Reza goes on to say, “Faith is mysterious and ineffable. It is an emotional, not necessarily a rational, experience.” This shows his utter lack of knowledge of the Christian faith that calls on men to make a rational evaluation of the evidence of the resurrection of Christ and calls on all men to repent of their sin and trust in His gospel. The Christian message calls for a rational faith that is based on historical truths that can be verified by historical and biblical evidence.

The article continues with more contradictory nonsense that both Christians and Muslims reject. He writes,

“Religion is a fairly recent human invention. But faith, as I have elsewhere argued, is embedded in our very evolution as human beings.”

Neither Muslims nor Christians believe in evolution and neither would agree that religion is the invention of man. Key to both Islam and Christianity is the claim that the one true God revealed Himself to man. Thus both Christians and Muslims believe that their religion was a revelation from the God of Creation. What kind of Muslim is Reza Aslan? The Quran and the Bible both reject by default the unproven theory of Evolution. 

Speaking of eternity beyond this life, of the human soul, and speaking of the value of man’s existence Reza claims,

No one can prove or disprove these things, not any more than anyone can prove or disprove love or fear or any other human emotion.”

Evidently Reza holds to his religion on the basis of blind faith. The Christian faith never argues for men to accept it on the basis of blind faith. The Christian faith is demonstrated by historical facts and by many evidences found in the Christian Scriptures themselves, which include the miracles of Jesus, His resurrection, the conversion of the Apostle Paul, the unique character of the New Testament and the fulfillment of Bible prophecy. The great doctrines of the Christian faith rest on mountains of God-given evidence both by special and general revelation.  Evidently Reza Aslan chooses to believe in Islam based on blind faith while holding to doctrinal views such as evolution and the invention of religion by man which contradict the very Scriptures he claims to revere. 

Aslan sees religion as merely a collection of symbols and metaphors to reveal the nature of God to us. After expressing this thought about religion he comes to the real reason he is a Muslim. He states:

“Let me be clear, I am Muslim not because I think Islam is "truer" than other religions (it isn't), but because Islam provides me with the "language" I feel most comfortable with in expressing my faith. It provides me with certain symbols and metaphors for thinking about God that I find useful in making sense of the universe and my place in it.”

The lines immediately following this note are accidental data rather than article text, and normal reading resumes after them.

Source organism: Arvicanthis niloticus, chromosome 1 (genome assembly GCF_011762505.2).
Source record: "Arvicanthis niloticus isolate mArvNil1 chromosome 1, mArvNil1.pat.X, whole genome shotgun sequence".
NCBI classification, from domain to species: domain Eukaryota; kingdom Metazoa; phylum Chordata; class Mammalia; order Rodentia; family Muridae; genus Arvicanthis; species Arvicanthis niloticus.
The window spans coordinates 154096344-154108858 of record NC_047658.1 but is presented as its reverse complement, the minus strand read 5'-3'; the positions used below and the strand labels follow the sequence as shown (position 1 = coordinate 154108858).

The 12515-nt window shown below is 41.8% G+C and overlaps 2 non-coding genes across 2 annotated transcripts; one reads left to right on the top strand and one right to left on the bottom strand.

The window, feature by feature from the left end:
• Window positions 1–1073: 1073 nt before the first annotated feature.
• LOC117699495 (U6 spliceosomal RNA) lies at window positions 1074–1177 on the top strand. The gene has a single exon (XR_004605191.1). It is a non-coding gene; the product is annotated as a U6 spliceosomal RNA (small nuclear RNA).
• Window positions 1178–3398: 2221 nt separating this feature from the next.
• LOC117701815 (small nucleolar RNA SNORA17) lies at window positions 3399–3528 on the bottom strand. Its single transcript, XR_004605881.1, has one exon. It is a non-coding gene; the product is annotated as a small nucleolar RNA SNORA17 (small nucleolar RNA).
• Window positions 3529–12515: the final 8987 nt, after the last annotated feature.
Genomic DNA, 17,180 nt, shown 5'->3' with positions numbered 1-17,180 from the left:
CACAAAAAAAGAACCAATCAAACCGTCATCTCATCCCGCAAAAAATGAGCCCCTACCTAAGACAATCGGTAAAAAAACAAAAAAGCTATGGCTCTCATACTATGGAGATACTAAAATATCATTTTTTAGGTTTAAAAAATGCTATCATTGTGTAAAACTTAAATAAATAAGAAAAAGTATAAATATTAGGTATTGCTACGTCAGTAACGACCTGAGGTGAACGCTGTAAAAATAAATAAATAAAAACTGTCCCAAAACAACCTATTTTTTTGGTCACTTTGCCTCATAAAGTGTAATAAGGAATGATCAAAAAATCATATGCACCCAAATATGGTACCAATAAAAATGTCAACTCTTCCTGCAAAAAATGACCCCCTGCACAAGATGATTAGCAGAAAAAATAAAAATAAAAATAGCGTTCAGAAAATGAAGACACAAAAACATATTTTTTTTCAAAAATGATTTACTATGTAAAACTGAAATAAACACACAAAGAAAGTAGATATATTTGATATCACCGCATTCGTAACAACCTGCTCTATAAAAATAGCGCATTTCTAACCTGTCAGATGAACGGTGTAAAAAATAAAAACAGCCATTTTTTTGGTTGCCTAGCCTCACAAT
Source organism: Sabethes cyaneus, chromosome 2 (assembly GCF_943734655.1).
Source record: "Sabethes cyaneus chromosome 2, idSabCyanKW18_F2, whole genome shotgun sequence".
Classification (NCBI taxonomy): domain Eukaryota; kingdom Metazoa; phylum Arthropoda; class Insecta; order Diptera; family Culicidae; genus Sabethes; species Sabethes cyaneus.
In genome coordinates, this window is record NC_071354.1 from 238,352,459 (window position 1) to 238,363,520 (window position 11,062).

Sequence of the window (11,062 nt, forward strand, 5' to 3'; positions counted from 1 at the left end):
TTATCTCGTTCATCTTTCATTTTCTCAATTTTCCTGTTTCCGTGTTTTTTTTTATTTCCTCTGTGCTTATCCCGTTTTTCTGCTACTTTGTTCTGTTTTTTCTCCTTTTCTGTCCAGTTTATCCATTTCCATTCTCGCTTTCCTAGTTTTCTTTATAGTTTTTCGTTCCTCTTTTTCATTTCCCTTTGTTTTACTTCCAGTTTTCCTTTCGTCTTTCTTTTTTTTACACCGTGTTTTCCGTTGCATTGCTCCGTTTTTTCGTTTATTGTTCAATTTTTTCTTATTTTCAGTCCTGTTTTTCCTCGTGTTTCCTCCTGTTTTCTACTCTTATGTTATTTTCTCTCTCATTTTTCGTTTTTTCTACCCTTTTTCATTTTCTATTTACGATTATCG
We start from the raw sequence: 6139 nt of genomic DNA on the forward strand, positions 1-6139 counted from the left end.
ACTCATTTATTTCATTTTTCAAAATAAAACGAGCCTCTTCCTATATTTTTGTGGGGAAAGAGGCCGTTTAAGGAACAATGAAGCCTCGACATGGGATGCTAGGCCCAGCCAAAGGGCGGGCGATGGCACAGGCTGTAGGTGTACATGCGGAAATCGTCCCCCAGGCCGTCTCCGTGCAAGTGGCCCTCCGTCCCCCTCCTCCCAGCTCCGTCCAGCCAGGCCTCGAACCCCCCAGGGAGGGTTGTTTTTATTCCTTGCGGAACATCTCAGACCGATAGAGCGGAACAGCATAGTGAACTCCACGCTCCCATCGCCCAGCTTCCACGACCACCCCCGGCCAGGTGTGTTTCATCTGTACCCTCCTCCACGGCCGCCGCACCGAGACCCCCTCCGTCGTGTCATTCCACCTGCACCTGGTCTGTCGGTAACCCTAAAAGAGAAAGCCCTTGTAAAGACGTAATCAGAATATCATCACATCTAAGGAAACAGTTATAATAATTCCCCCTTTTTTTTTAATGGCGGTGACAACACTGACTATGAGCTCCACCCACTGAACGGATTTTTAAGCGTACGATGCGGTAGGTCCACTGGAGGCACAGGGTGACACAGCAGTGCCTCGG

His reason for believing in Islam is not because he thinks it is true. Can you imagine such a view? He claims it is not true than any other religion. So why would he hold to Islam if it is not truer than the other religions in the world? In shocking candor he says because, “Islam provides me with the language I feel most comfortable with…” This is an astonishing claim. He continues and says that Islam provides him with symbols that he finds useful in making sense of the universe. In essence what Reza Aslan is saying is that he is not a Muslim because of the conviction of truth, or because there is a moral authority within that religion, or because the Quran provides irrevocable absolutes that command his allegiance. No, he is a Muslim because Islam makes him feel comfortable and seems useful to him.  This is hardly the reason for anyone to commit to a faith, and especially a faith like Islam that is so filled with problematic doctrine and has such a terrible record throughout history for violence and bloodshed. And yet this man calls himself an authority on religion and has written a book “Zealot” filled with blasphemies against the historic Christian faith and slanders the Lord Jesus Christ.

Reza Aslan continues and makes another surprising admission. He tells us that all religions are basically the same. This is completely in contradiction with the dogmas of Islam. Aslan uses the analogy of drawing water from a well to describe ones’ faith. It does not matter what well (religion) you draw your water from it is all the same and is still sweet to the soul. He says:

the water I draw from it is the same water drawn from everyone else's wells. Indeed, having drunk from many wells in my spiritual journey, I consider it my mission in life to inform the world that, no matter the well, the water tastes just as sweet.”